Introduction to Stopping by Woods on a Snowy Evening

“Stopping By Woods on a Snowy Evening” was composed by American poet Robert Frost in 1922 and published in his 1923 volume, New Hampshire. The poem takes the perspective of a speaker who, riding home on a dark winter’s night, stops to gaze into a snow-filled wood he describes as “lovely, dark, and deep.” The speaker’s horse is confused and perhaps troubled by his decision to pause for no apparent reason. Indeed, the ambiguity of the speaker’s fascination is one of the richest aspects of the poem. Lured by the beautiful depths of the woods, the speaker ultimately reminds himself of the distance he must yet travel and of his “promises to keep.”

The poem is written in iambic tetrameter, with a distinctive AABA rhyme scheme in which the B rhyme in each stanza dictates the A rhyme of the succeeding stanza. This braid-like effect echoes Dante’s terza rima form and gives the poem a repetitive, incantatory tone that reflects the speaker’s rapt state.

A Brief Biography of Robert Frost

Robert Frost (1874–1963) was an American poet who has achieved unprecedented name recognition in the United States. His best-known works include “The Road Not Taken” and “Stopping by Woods on a Snowy Evening,” both of which have become synonymous with the genre of nature poetry. Frost, though, was much more than just a nature poet. “Home Burial,” for example, deals with overwhelming grief after the death of a child. “Fire and Ice,” while somewhat tongue-in-cheek, considers the apocalyptic end of the world. And some of his poems, such as “The Oven Bird,” are a complex treatment of a difficult rhyme scheme, proving that Frost could match anyone in form. Furthermore, Frost helped form the conception of Americans as tough, self-sufficient individuals. This New England native, often called the “Icon of Yankee Values,” remains an essential American poet.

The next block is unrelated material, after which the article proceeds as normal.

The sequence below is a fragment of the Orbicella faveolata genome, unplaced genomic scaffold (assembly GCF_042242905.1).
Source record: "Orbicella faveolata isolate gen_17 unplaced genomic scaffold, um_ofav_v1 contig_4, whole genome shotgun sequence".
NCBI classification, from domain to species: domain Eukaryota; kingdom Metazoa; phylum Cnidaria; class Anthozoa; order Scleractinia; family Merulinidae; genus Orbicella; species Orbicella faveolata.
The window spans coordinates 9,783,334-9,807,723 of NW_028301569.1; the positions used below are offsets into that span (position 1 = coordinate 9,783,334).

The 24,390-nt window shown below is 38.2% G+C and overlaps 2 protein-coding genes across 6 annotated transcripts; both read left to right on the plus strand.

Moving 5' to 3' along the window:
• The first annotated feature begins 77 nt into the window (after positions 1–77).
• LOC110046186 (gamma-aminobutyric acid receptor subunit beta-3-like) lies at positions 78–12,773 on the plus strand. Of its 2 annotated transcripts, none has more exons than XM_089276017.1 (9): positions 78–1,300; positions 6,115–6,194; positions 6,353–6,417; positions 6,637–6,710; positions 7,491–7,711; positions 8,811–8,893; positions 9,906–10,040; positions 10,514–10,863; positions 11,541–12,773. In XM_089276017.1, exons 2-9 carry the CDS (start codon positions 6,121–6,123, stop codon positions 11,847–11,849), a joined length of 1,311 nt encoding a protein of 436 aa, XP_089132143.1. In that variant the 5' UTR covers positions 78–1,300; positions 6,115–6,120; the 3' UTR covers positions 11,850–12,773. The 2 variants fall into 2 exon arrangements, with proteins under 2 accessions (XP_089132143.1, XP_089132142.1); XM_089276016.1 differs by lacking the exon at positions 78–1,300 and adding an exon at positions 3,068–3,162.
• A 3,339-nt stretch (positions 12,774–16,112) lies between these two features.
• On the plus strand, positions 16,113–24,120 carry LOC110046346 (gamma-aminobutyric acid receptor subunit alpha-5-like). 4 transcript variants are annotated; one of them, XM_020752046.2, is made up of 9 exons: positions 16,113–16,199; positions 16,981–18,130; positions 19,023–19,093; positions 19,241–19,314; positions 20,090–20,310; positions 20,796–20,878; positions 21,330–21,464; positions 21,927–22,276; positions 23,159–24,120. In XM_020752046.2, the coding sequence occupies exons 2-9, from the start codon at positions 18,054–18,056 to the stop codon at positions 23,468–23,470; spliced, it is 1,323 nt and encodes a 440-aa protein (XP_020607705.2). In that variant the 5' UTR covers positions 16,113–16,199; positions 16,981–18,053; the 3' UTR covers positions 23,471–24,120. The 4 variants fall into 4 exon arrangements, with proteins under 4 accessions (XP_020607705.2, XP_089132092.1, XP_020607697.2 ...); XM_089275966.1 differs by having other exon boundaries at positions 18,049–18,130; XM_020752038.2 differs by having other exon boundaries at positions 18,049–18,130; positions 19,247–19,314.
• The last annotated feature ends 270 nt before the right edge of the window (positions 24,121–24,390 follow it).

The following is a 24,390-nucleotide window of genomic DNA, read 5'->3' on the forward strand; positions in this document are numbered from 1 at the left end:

Frequently Asked Questions about Stopping by Woods on a Snowy Evening

Stopping by Woods on a Snowy Evening

The meaning of the line "And miles to go before I sleep" has been contested for decades by readers and scholars alike. The most obvious meaning is a literal—the traveler is talking about the...

Latest answer posted September 7, 2020, 11:41 am (UTC)

5 educator answers

Stopping by Woods on a Snowy Evening

According to N. Arthur Bleau, Frost provided the context of his inspiration for "Stopping by Woods on a Snowy Evening" at a public reading in 1947. When asked to identify his own favorite poem out...

Latest answer posted September 8, 2020, 11:44 am (UTC)

1 educator answer

Stopping by Woods on a Snowy Evening

In repeating the penultimate line of the poem as the poem’s final line, Frost draws attention to it, both accentuating the speaker's feelings of wistfulness and underscoring the figurative...

Latest answer posted September 8, 2020, 1:06 pm (UTC)

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Stopping by Woods on a Snowy Evening

In Robert Frost's poem "Stopping by Woods on a Snowy Evening," the speaker is passing by with his horse and is moved by the beauty of the snow-covered woods, and so he stops to watch the serene...

Latest answer posted September 8, 2020, 1:31 pm (UTC)

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Stopping by Woods on a Snowy Evening

The tone of a poem can be characterized as the author's attitude toward their subject. "Stopping by Woods on a Snowy Evening" has two quite different possible tones, depending on the reader's...

Latest answer posted September 8, 2020, 11:11 am (UTC)

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Stopping by Woods on a Snowy Evening

When we discuss a poem’s structure, what we are talking about is the form the poem takes and, by extension, how it conveys information and experience to the reader. In the case of “Stopping by...

Latest answer posted September 8, 2020, 12:14 pm (UTC)

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Stopping by Woods on a Snowy Evening

In Robert Frost’s “Stopping by Woods on a Snowy Evening,” the speaker hears only the ringing of his horse’s harness bells and the "easy wind" upon the snow's “downy flake.” This peaceful forest is...

Latest answer posted September 8, 2020, 11:41 am (UTC)